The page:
Most graduate schools require an undergraduate degree from an accredited university. Accreditation is the quality assurance process that educational institutions undergo. Accreditation is also the term applied to the credentials that an institution or program earns after the periodic reviews conducted by peers and member-based associations.
This system of self-regulation ensures that you're getting a quality education and encourages any necessary improvement in the school's programs. Accreditation also helps protect you from diploma mills and accreditation mills — two types of providers that grant questionable (or, at worst, invalid) credentials. Accreditation mills pump out credentials to whoever pays them their fee and lend an air of authenticity to a bogus program or "college."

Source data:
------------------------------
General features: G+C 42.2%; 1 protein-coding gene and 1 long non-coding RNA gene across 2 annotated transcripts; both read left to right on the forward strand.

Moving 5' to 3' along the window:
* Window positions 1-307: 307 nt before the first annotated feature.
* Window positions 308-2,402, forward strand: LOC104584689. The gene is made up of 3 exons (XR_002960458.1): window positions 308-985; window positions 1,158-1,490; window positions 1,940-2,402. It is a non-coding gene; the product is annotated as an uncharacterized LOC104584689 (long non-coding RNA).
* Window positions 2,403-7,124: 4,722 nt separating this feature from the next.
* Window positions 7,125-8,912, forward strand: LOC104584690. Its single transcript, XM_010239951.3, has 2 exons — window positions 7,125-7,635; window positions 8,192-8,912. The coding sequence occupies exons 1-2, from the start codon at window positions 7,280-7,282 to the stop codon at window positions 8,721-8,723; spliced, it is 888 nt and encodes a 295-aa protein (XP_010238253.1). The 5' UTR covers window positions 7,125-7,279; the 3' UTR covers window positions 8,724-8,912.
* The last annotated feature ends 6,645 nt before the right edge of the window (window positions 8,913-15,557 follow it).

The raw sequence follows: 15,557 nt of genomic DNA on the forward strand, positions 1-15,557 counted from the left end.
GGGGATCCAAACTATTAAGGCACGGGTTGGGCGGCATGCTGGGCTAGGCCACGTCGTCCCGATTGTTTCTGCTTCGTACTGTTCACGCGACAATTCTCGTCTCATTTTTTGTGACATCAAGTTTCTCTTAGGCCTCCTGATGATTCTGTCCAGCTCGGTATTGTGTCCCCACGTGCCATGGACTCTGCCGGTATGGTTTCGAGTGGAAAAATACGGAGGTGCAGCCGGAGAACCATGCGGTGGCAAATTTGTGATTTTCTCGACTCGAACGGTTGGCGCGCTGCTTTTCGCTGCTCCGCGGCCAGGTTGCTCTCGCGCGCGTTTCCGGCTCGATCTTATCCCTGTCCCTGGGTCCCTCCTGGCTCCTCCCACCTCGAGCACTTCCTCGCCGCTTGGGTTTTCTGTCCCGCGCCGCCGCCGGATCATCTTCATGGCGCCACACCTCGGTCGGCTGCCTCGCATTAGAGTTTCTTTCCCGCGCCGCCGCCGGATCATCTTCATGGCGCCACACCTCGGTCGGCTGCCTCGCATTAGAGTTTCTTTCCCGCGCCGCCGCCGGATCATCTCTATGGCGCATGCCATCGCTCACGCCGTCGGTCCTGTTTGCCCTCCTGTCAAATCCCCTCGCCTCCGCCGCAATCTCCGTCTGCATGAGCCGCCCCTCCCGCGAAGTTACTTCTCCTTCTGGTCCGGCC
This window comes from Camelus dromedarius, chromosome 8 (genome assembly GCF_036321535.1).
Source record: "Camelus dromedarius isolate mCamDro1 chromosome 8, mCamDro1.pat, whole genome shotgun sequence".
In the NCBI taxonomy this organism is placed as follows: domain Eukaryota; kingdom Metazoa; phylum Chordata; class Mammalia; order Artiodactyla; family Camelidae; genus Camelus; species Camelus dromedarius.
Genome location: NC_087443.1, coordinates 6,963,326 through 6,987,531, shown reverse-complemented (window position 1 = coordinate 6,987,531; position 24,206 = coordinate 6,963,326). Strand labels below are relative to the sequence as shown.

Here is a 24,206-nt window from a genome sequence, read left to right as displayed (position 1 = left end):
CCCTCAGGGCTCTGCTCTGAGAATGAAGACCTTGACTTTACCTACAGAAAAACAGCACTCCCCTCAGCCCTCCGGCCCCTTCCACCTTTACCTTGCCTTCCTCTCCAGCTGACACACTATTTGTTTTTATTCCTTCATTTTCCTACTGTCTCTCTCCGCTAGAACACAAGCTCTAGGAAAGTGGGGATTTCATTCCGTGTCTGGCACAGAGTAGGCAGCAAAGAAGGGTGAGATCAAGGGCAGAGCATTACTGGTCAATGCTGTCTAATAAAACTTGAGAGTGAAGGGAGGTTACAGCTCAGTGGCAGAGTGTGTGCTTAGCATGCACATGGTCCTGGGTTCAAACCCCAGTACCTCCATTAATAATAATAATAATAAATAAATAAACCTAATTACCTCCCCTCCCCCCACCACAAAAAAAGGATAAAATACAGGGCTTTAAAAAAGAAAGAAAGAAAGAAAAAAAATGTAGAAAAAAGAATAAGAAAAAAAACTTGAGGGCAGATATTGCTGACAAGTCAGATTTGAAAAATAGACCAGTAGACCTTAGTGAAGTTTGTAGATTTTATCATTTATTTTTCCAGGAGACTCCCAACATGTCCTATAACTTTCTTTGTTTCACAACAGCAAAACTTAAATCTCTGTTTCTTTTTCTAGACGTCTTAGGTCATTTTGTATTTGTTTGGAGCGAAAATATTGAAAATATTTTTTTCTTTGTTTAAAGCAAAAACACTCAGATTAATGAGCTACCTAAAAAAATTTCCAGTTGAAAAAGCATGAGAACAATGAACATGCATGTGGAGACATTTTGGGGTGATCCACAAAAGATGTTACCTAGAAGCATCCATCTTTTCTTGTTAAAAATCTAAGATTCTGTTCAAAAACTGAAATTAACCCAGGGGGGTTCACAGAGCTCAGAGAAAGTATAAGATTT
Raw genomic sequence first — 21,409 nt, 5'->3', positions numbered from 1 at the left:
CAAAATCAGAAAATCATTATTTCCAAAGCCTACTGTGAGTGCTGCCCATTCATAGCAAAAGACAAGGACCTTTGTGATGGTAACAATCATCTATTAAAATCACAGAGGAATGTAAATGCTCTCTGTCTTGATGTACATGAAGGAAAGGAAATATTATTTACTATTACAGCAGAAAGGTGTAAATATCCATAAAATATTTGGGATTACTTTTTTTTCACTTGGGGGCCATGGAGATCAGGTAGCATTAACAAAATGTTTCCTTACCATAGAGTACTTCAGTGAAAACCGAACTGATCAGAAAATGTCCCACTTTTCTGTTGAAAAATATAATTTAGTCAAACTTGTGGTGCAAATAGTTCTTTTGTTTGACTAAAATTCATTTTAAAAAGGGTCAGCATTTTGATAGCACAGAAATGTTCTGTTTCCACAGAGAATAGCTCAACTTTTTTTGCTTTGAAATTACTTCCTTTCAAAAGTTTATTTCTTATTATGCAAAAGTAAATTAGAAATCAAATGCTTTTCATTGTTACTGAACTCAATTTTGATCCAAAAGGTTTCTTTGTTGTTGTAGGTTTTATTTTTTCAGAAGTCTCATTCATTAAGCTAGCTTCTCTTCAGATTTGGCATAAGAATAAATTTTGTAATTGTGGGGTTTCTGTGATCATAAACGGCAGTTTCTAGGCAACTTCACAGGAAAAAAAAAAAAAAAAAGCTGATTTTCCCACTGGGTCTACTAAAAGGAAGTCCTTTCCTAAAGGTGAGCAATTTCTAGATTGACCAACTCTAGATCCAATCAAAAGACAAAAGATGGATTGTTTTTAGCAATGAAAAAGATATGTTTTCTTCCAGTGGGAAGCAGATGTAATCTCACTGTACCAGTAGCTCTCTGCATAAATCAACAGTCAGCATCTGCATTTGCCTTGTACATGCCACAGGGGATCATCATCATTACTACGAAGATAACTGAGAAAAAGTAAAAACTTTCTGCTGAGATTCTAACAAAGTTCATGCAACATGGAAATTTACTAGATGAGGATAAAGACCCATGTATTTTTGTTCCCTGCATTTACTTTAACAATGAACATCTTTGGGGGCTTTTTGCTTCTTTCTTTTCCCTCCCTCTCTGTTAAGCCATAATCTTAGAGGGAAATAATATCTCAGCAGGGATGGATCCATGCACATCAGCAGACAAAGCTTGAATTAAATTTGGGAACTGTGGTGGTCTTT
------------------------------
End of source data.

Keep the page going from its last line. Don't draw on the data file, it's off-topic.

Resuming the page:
Recognized accrediting agencies (these are the ones you want) are governed by the U.S. Department of Education and the Council for Higher Education Accreditation (CHEA). These agencies can be regional, national, or specialized — and the accreditation should be listed on the school's Web site and in the school's recruitment materials. Contact these agencies directly with your questions about the school in question.